Blanca Soto is ready to get started in new role as Dodge City commissioner
On Feb. 1, Blanca Soto was named the new Dodge City commissioner, making her the first Hispanic woman to hold the position in Dodge City.
Soto was born in Durango, Mexico, a colonial city in the northern part of the country with a population of 650,000. Soto moved to Dodge City in her junior year of high school.
"My father, like many immigrants in the 1990s, arrived in Dodge City to find work in the packing plant industry," Soto said. "My father, or Soto, as most of his coworkers knew him as, and my older brother arrived in Dodge City a few years earlier, before he was able to relocate my mother, my sister and me to our new home."
Soto gained her U.S. citizenship in 2006 in a crowded Century II in Wichita.
She held a small American flag along with hundreds of other immigrants ready to become Americans by choice.
"As I recited the Pledge of Allegiance for the first time I was nervous but couldn't quite articulate why," Soto said. "Taking my oath validated my feelings and created a sense of responsibility to my newly adopted country. That day I felt proud to be a citizen of a country that is a beacon of democracy, freedom, justice and hope.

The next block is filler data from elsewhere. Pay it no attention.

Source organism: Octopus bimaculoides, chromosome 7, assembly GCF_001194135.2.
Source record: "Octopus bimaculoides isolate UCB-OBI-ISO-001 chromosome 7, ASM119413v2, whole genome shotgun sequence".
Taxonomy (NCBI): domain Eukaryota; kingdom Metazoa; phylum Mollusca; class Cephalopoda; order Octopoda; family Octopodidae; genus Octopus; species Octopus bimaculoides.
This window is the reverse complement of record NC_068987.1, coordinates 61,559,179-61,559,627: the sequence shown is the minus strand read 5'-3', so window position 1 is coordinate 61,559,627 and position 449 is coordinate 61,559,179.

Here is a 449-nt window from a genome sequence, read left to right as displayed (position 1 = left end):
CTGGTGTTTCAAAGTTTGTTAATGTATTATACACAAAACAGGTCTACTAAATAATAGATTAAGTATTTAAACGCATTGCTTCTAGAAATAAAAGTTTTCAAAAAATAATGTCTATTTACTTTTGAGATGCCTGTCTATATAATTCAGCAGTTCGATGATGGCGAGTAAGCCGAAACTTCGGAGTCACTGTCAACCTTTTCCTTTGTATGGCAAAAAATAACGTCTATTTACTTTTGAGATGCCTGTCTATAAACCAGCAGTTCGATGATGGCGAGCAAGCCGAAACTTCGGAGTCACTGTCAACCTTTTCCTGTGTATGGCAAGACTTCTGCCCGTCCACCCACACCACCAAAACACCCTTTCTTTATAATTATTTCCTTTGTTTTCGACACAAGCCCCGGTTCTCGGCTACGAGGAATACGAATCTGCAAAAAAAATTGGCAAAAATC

"Obtaining my citizenship gave me not only the opportunity to vote, serve on a jury and be a candidate for government appointments, it is also a constant reminder that my father's sacrifices were worth it."
To her fellow Dodge Citians, Soto said to not wait to become a citizen.
"Do it, do it now, and do not wait," she said. "There are resources in our community to help you. There are many others in our community without a path towards citizenship. Do not take this great privilege for granted — become a citizen."
Soto, who graduated in 2001 from Dodge City High School, went on to attend Dodge City Community College and two years ago went back to school to earn her bachelor's degree in human services and organizational leadership from Colorado State University online.
Soto has been a member of the Kansas Appleseed organization, a nonprofit advocacy organization working toward laws and policies to build a more thriving, inclusive and just state, according to its website.
Soto was also part of the city's Cultural Relations Advisory Board and was a representative with the U.S. Census Bureau in southwest Kansas in 2020.
She is the mother of two children. Camila, a senior in high school who will be attending Kansas State in the fall, enjoys dancing and photography and is a member of the Dodge City High School Drill Team, active in Golf and STUCCO. Matthew is a fifth-grader at Wilroads Gardens Elementary who loves playing soccer, hunting and fishing.
Soto said women are less likely to run for office.
"We are not likely to just take that step on our own. You need to be asked, and asked many times," she said. "When the city commission seat became available, different individuals asked me several times to apply for the special appointment, it is thanks to these individuals, their guidance and mentorship that gave me the courage to take that step.